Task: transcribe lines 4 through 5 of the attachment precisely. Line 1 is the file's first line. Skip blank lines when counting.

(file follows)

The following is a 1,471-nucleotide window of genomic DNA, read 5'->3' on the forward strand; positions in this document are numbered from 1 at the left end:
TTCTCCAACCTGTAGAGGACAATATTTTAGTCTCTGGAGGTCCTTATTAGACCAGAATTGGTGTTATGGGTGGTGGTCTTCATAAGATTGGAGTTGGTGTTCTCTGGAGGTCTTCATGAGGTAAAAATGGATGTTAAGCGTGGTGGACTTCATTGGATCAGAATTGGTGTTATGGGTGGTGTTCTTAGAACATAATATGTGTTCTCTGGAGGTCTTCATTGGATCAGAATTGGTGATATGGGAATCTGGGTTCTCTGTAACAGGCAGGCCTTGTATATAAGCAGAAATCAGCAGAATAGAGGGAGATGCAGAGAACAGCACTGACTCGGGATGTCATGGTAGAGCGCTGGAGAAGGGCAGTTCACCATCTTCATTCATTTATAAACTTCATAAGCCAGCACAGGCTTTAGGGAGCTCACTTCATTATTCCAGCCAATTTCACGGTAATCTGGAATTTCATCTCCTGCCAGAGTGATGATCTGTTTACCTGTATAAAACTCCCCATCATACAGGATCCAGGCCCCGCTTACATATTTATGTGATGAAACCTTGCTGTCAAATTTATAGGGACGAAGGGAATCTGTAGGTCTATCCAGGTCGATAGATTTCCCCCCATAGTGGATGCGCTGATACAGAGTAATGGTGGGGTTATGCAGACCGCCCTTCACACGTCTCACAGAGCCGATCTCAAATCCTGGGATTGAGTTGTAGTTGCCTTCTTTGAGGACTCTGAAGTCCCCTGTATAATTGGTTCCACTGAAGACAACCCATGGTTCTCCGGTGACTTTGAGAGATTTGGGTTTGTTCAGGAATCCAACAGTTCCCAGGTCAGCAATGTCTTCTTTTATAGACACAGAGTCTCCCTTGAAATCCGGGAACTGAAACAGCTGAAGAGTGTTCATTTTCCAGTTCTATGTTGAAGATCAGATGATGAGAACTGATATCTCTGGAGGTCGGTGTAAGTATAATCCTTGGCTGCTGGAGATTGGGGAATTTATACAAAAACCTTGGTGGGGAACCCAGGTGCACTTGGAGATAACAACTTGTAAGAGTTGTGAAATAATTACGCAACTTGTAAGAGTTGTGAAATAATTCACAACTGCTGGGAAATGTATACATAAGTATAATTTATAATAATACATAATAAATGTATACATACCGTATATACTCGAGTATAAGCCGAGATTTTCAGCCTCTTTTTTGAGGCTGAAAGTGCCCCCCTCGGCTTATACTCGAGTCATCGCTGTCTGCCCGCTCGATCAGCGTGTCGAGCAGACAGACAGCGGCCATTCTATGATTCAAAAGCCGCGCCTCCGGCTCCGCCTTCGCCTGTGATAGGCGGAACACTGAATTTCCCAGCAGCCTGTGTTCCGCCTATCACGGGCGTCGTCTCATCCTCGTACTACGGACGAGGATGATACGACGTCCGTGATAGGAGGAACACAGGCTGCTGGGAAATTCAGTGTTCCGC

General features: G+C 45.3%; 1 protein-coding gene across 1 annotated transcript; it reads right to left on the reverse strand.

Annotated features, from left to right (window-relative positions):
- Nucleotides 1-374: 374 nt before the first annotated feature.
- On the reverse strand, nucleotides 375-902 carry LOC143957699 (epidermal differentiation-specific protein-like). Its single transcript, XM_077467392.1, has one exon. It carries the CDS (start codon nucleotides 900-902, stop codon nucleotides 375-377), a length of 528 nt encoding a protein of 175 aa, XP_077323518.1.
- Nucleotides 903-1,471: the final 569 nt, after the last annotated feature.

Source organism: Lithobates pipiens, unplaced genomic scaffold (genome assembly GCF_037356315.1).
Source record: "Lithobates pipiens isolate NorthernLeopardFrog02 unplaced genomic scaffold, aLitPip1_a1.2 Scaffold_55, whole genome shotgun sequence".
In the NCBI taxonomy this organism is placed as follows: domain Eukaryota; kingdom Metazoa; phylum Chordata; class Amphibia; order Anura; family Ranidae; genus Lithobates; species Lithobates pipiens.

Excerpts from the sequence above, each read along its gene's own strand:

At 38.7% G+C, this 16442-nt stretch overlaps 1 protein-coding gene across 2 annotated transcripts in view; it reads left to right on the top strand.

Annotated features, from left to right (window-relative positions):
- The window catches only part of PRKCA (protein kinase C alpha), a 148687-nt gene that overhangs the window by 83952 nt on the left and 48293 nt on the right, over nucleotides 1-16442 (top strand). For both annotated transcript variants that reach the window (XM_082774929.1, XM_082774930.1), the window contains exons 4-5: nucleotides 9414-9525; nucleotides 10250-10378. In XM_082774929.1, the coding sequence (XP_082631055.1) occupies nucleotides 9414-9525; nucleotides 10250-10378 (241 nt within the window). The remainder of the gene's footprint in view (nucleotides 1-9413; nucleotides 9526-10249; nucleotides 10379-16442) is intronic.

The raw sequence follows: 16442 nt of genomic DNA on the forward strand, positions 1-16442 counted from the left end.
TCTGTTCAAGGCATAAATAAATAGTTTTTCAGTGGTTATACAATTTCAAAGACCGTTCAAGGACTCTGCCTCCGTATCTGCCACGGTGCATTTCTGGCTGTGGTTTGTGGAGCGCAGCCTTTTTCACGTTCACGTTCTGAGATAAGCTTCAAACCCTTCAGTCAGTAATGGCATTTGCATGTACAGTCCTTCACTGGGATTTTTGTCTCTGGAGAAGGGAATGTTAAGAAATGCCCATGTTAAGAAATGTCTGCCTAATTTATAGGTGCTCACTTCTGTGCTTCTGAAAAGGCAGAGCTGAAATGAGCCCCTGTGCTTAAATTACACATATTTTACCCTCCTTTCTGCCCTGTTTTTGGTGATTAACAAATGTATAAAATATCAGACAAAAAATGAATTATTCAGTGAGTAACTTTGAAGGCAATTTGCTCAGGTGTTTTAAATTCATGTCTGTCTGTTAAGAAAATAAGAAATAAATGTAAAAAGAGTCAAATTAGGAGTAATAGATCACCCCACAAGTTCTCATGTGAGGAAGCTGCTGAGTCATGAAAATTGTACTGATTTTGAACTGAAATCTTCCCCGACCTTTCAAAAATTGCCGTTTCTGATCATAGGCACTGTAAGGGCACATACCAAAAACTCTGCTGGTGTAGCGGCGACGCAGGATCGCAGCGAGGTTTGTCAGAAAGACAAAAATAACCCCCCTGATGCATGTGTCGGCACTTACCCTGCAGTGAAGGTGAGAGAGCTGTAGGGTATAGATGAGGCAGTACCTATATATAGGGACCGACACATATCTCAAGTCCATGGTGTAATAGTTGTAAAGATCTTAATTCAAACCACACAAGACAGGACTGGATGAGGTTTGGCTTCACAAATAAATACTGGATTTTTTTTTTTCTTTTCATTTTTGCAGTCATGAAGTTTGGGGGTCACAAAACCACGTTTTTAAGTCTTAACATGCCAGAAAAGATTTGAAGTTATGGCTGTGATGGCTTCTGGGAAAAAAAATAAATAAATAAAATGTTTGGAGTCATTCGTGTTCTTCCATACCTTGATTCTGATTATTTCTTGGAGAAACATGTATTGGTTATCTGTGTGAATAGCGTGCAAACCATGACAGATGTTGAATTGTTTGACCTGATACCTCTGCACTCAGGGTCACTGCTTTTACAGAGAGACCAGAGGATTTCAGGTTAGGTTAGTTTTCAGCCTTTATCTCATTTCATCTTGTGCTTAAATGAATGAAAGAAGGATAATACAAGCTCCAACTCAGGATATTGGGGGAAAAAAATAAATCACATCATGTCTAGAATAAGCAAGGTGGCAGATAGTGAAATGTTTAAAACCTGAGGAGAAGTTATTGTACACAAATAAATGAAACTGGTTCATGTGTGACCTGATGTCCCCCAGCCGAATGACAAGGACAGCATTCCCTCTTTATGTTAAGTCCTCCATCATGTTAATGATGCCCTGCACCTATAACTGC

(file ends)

Annotated features, from left to right (window-relative positions):
- Nucleotides 1-374: 374 nt before the first annotated feature.